Art & Architecture + [wood]

Old is the New New: Making Wood Work for Your Contemporary Pad
Wood materials

A decade or so ago it would have been absolutely unheard of to see timber lining the external walls of a modern architect's latest creation. After all, wood was a material that had been replaced many moons ago and was only found on rotting barns... right?

Like absolutely everything in construction, materials have the habit of forming a full circle. Timber was once the only material used, before technology allowed bricks and all sorts of other alternatives to replace it. Now, contemporary builders are turning to wood again with many under the impression that it releases an ultra-stylish appearance. Additionally, there is also the matter of sustainability and in a bid to stay on the green side, it goes without saying that timber performs much better than bricks and other products.

Therefore, wood is in fashion. It might not be found on your latest set of Wimpy houses, but take to any contemporary street and you'll see plenty of it. If you're looking to replicate the effects of the material, read on and find out what considerations need to be made to make the most of timber and create another wood-cladded sensation...

Which type of wood will you be using?

This question could be rephrased; 'how much is your budget?'. A lot of the time, you won't have much say in the type of wood that you opt for and money really does talk when it comes to choosing a timber.

Fortunately, there are plenty of varieties out there that have been deemed suitable to be used on outside walls. One might not be surprised to read that the likes of oak and chestnut are some of the most expensive options, but naturally provide the highest-quality finish. Down the scale we have cedar and larch, which are classed as softwoods but have the durability factor which makes them the market favourites. Then, at the bottom of the ladder we have pine and as well as holding the most basic appearance, this has the uncanny knack of deteriorating the quickest.

This means there is plenty of food for thought. While you might love the appearance of pine (and trust us, you'll probably be in the minority), you've also got to realise that it will come under a lot of stress and need replacing at shorter intervals than initially more expensive options.

How will the wood be implemented?

We don't need to tell you how many advanced cladding techniques there are now available, you just need to take a look around here and see all of the different materials and styles that can now be adopted.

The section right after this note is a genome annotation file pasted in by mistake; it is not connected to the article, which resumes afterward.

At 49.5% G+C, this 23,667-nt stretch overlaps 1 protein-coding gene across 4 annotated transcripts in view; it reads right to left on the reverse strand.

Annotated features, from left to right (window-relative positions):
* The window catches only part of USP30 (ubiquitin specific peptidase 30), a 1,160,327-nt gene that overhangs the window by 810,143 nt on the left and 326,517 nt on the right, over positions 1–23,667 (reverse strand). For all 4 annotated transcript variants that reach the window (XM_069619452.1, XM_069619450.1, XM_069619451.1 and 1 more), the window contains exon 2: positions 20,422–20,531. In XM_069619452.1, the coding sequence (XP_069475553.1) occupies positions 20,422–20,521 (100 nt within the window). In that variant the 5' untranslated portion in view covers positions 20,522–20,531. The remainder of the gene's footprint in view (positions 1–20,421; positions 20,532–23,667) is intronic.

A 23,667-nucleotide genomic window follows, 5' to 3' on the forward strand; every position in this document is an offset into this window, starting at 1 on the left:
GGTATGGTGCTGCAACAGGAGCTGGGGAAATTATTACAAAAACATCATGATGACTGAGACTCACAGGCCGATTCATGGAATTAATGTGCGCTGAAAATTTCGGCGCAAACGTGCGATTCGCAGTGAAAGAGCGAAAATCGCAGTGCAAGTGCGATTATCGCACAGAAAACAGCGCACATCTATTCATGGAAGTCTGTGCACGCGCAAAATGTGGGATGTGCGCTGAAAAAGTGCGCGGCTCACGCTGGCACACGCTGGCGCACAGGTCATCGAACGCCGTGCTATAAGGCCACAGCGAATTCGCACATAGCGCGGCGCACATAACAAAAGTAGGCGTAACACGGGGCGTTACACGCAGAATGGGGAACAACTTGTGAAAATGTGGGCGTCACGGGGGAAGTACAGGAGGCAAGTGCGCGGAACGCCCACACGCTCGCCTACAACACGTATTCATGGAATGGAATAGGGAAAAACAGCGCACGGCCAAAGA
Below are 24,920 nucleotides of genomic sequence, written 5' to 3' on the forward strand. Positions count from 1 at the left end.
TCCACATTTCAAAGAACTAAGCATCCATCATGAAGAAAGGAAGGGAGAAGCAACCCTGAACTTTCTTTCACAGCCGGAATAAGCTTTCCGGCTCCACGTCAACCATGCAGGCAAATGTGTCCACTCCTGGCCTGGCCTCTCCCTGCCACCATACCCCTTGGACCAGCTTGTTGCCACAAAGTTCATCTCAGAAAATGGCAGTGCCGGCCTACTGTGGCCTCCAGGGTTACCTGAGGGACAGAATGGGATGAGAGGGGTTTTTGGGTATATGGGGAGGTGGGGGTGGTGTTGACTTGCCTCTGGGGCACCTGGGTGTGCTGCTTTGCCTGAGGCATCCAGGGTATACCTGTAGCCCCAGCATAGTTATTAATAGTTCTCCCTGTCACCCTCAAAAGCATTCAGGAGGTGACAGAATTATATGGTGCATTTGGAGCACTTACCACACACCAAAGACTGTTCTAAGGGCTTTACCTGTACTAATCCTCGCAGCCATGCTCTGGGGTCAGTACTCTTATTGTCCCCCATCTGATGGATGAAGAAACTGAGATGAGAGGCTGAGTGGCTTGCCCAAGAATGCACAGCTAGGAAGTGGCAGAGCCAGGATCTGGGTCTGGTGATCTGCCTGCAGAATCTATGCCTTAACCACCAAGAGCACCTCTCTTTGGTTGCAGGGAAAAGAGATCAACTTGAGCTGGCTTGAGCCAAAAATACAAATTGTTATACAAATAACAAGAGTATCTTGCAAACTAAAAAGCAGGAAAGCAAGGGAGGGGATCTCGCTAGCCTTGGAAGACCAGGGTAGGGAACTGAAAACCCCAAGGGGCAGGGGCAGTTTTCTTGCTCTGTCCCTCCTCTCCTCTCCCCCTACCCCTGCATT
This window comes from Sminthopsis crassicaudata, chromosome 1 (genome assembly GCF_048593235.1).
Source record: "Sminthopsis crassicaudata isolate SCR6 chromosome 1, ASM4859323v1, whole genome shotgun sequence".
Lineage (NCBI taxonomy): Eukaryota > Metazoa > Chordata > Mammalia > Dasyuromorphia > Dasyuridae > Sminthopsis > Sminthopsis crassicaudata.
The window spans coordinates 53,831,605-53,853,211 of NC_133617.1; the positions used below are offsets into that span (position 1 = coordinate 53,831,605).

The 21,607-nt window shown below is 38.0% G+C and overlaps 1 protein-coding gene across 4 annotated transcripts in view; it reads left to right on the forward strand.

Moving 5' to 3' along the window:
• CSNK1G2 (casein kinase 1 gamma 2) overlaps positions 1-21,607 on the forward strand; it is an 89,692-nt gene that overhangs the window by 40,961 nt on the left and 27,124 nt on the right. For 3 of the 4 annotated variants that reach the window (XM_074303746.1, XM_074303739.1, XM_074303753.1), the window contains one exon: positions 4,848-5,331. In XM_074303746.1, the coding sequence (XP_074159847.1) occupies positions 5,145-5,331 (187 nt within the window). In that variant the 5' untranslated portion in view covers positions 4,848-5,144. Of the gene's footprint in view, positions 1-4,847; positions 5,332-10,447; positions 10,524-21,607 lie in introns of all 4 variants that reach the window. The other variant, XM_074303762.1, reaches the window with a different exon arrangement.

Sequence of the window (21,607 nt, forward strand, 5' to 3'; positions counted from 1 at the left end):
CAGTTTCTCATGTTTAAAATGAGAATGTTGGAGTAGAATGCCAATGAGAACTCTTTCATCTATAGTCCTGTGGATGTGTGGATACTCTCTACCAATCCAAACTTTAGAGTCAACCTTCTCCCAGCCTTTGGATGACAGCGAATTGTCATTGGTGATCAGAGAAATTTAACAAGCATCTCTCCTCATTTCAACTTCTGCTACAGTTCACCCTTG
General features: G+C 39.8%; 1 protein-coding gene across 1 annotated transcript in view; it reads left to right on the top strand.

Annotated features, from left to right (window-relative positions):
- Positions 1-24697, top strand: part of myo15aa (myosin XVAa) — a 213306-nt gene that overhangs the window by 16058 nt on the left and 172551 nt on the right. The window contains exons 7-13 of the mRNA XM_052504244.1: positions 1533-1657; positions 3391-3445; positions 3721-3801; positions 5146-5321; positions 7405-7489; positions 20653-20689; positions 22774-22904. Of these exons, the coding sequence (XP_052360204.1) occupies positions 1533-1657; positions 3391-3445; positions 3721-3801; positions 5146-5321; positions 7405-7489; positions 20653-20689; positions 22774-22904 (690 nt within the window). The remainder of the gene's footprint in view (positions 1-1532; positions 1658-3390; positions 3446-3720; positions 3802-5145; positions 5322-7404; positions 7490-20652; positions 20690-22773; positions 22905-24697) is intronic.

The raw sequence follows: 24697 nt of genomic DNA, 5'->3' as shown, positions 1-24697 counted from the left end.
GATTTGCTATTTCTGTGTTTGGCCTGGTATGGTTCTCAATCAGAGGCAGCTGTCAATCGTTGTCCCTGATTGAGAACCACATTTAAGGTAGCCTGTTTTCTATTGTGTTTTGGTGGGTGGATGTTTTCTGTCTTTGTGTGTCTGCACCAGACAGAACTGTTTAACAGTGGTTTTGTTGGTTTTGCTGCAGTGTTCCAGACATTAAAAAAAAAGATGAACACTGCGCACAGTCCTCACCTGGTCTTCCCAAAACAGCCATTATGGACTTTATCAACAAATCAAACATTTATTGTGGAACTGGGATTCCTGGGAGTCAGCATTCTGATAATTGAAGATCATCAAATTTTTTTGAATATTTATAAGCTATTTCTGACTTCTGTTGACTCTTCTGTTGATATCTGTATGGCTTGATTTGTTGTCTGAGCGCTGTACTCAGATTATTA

As such, the world is your oyster when it comes to laying out your timber. It goes without saying that horizontal and vertical layouts are the most common, although don't be fooled into thinking that this is your limit. Some will opt for a diagonal approach, while others will overlap the timbers to create an embezzled effect.

Another misconception revolves around the size of the material. Even if you're buying the whole lot of timber in fixed sizes, don't be under the impression that you have to stick to them. They can be broken down into smaller pieces, although naturally this will involve increased labour costs for the fixing stage.

Who will fix the material?

It would be fair to say that installing a cladded wall is somewhat different to building a brand new one out of bricks. You might think it looks easy - but we'd urge you to stop in your tracks. Wood is a material that can go drastically wrong; it can change shape, become affected by moisture amongst a whole host of other defects.

This means that during the installation phase, the adequate provisions have to be made. The battens in which the cladding is fixed to can’t be spaced too far apart, as this could result in the timber bending. In other areas, a weatherproof membrane is a necessity, while openings must be left between each element of cladding to allow for any seasonal movement.

The above paragraph really is the tip of the iceberg and it's not the sort of handbook you want to be taking to your own construction site. If any of the above sounds confusing, it's time to ditch the DIY job and take to the Yellow Pages.

What is the finished article going to look like?

And finally, what everyone has been waiting for - what is the cladded timber going to look like by the time it is in use as a fully functioning wall?

If you happen to have used an expensive hardwood, there's every chance that you'll be looking to keep things as natural as possible and you might not even have to take out your paintbrush to preserve the material.

However, as soon as the timber gets softer, it might be time to change the approach. Not only will you want to purchase some sort of product to tailor the appearance to your liking, but you'll also probably need a wood stain to protect your wood.

The preservation of cladding becomes even more important if your property sits in an exposed location, without much natural protection. With regular masonry walls your main worry is penetrating damp, but when it comes to cladding you've also got to work to ensure that you're not regularly tearing down the wall coverings every few years just because the timber wasn't preserved adequately.

And there we have it - the four considerations whilst putting together your modern wood-cladded dwelling. While it might seem a lot to take in, a lot of homeowners forget that one of the major benefits of cladding is that it can easily be changed. Admittedly, it’s still a relatively big job, but if you do want to freshen things up from time to time and can afford to purchase new timber, it’s undoubtedly possible and can provide a completely different image to your home.